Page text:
Disney has been on a roll lately. It seems they’ve pretty much figured out the precise formula to take an older property and garnish it with just the right coat for the modern audiences. Pete’s Dragon, their newest entry is yet another heartwarming, consistently enjoyable and often mushy sweet film for both kids and their parents.
A live action remake of the 1977 animated film of the same name, Pete’s Dragon chronicles Pete (Oakes Fegley), a kid who was orphaned in the jungle and was offered protection by a giant green dragon named Eliot. Pete and Eliot were happy to grow up away from civilisation, so it is quite a shock to forest ranger Grace (Bryce Dallas Howard) when she finds the boy alive and well. Things take a darker turn when Gavin (Karl Urban), a logger decides to use Pete to capture the fabled dragon.
If the above description is any indication, Pete’s Dragon is a fairly simple story, but that is what works in its favor. Director David Lowery, who made the excellent Aint Them Bodies Saints a couple of years ago weaves some surprisingly thought provoking and often meditative visuals here. It’s a far cry from the ‘cartoonish’ nature of the original film, especially in the sequences where there’s danger at hand. Most entertaining is the buddy relationship between Pete and his dragon — their playful montage is neatly utilized as a means to be afraid when the story seems to drift them apart. And if you’ve ever had a pet you’re in for giant laughs and also a bout of onions near your eyes during one particular sequence.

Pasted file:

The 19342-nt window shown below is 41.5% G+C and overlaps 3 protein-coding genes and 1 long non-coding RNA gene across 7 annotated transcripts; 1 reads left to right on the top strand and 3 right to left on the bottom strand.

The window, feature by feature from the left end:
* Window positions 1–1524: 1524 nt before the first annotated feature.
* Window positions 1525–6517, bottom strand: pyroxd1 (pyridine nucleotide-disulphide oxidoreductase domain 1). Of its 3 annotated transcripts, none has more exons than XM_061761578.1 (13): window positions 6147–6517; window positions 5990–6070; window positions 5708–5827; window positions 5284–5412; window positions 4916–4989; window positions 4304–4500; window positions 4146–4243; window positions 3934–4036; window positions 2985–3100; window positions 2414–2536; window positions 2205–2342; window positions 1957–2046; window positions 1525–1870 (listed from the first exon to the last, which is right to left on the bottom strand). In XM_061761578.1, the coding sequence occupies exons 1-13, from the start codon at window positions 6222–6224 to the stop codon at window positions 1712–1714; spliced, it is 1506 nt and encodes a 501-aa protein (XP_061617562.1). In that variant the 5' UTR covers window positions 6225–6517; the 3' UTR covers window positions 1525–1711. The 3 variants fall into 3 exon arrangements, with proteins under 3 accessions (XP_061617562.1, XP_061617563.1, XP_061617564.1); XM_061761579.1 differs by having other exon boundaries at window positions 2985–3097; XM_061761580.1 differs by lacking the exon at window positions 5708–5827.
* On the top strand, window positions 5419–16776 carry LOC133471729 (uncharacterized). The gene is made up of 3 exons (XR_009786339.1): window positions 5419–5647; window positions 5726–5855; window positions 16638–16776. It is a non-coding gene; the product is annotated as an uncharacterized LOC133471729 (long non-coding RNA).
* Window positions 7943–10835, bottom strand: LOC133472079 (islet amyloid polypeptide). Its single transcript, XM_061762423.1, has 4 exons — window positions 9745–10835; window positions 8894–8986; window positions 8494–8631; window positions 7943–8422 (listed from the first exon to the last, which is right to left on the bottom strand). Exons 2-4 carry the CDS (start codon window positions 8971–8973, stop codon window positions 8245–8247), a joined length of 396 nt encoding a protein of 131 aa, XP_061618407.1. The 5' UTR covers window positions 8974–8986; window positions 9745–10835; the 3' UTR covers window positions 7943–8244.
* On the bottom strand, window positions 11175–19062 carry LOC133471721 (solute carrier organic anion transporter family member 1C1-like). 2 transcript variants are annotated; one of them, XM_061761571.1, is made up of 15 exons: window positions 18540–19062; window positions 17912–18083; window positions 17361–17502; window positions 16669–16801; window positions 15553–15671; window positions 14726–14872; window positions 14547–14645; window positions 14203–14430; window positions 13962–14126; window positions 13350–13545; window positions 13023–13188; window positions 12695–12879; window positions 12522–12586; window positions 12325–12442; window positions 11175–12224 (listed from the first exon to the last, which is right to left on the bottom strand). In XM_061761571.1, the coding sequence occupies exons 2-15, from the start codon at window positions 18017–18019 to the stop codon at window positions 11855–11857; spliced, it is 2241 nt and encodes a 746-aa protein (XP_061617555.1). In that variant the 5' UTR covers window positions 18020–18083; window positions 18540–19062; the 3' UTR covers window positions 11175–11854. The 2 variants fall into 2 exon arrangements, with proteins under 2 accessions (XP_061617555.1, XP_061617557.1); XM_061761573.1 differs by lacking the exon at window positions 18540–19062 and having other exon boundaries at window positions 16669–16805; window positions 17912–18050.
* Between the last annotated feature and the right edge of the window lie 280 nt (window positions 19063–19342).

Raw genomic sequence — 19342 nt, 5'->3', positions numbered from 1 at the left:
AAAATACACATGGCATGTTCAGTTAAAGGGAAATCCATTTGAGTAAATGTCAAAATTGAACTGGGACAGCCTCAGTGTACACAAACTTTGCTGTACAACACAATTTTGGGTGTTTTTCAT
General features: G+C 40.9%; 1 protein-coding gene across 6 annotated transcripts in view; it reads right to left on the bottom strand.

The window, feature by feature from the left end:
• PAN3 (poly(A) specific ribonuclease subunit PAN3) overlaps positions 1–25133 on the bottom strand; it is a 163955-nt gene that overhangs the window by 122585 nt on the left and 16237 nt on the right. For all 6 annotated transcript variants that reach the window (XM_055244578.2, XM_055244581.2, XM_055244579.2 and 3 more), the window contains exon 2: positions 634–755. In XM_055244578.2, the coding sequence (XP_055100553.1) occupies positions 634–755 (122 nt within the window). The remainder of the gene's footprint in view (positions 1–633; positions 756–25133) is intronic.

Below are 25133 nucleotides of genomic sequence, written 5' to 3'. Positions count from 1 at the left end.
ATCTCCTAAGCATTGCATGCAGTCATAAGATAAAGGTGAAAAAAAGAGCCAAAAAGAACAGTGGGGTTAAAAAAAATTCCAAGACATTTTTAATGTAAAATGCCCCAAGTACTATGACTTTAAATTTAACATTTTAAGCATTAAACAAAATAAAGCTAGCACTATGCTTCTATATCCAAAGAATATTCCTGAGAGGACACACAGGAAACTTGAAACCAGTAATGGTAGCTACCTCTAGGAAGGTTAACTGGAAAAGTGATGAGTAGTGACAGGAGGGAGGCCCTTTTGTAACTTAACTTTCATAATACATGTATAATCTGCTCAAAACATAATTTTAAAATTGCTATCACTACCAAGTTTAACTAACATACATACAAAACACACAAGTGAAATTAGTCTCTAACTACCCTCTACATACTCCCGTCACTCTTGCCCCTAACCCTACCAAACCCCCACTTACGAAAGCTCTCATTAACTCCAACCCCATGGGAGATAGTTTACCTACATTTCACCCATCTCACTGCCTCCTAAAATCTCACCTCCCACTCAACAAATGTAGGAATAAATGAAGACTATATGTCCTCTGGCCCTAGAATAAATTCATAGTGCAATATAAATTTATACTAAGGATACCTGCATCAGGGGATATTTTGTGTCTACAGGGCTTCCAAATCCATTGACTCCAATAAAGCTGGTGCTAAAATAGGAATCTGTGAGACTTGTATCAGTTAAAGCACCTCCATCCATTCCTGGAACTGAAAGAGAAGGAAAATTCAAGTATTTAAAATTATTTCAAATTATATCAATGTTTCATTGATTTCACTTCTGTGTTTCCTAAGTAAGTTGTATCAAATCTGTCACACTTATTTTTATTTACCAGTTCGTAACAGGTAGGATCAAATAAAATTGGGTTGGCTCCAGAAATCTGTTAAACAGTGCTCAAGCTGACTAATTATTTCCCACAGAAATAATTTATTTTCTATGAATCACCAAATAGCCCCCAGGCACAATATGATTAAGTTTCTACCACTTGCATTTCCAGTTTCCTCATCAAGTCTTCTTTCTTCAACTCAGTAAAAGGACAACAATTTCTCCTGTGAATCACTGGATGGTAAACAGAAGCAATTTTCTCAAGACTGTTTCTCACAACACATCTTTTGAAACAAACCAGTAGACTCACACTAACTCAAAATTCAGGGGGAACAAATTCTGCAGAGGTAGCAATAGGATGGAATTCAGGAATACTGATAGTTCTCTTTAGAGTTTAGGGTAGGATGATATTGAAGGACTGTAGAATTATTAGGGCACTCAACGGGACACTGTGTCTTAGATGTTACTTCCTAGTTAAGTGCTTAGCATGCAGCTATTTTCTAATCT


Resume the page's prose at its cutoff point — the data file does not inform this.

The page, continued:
But the very best thing about the film is that the villain is not a baddie for the sake of being ‘movie evil’. There’s a certain humanist approach to why Gavin behaves the way he does and how he would profit from his unscrupulous deeds. So the finale is a nice learning lesson for kiddie audiences who are generally conditioned into watching a complete white or black version of characters in children’s films. It’s not often you see a grey zone in mainstream kids’ cinema so Disney definitely deserves some praise for attempting something different.
The performances from nearly everyone are stand out. No one in the film seems to look like they’re in a kids’ film. There are no exaggerated dialogues, and even in the kitschy moments Lowery’s balance between sentimentality and suspension of disbelief is absolutely on point. It helps that the dragon in question is beautifully rendered, with a surprisingly human face. Fans of How to Train Your Dragon and the 90’s film Dragonheart will be happy to see a new kind of dragon here, one with much more personality and charm than any previous iteration of the fabled beast. The lush New Zealand landscapes shot by cinematographer Bojan Bazelli will make you want to book the first flight out. The only reason you shouldn’t see this film is if you do not have a functional heart in your body.